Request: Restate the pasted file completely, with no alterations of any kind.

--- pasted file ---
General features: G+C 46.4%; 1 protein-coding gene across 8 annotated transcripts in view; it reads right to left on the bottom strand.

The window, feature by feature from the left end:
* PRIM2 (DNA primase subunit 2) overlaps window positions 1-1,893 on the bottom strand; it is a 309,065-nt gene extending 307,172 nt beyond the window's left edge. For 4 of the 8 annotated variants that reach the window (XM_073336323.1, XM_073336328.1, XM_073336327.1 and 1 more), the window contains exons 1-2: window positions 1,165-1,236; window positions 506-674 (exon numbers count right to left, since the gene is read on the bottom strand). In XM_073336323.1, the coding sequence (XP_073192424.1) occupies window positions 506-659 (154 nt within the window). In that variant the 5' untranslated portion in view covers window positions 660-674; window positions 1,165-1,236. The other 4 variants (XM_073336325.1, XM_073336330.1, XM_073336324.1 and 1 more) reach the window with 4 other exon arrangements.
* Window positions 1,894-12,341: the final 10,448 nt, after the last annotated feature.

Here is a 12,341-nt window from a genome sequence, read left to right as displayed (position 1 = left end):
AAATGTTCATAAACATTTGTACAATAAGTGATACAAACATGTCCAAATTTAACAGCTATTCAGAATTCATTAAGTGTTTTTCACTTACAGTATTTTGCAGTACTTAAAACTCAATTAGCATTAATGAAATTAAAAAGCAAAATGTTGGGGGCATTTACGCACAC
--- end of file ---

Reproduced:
General features: G+C 46.4%; 1 protein-coding gene across 8 annotated transcripts in view; it reads right to left on the bottom strand.

The window, feature by feature from the left end:
* PRIM2 (DNA primase subunit 2) overlaps window positions 1-1,893 on the bottom strand; it is a 309,065-nt gene extending 307,172 nt beyond the window's left edge. For 4 of the 8 annotated variants that reach the window (XM_073336323.1, XM_073336328.1, XM_073336327.1 and 1 more), the window contains exons 1-2: window positions 1,165-1,236; window positions 506-674 (exon numbers count right to left, since the gene is read on the bottom strand). In XM_073336323.1, the coding sequence (XP_073192424.1) occupies window positions 506-659 (154 nt within the window). In that variant the 5' untranslated portion in view covers window positions 660-674; window positions 1,165-1,236. The other 4 variants (XM_073336325.1, XM_073336330.1, XM_073336324.1 and 1 more) reach the window with 4 other exon arrangements.
* Window positions 1,894-12,341: the final 10,448 nt, after the last annotated feature.

Here is a 12,341-nt window from a genome sequence, read left to right as displayed (position 1 = left end):
AAATGTTCATAAACATTTGTACAATAAGTGATACAAACATGTCCAAATTTAACAGCTATTCAGAATTCATTAAGTGTTTTTCACTTACAGTATTTTGCAGTACTTAAAACTCAATTAGCATTAATGAAATTAAAAAGCAAAATGTTGGGGGCATTTACGCACAC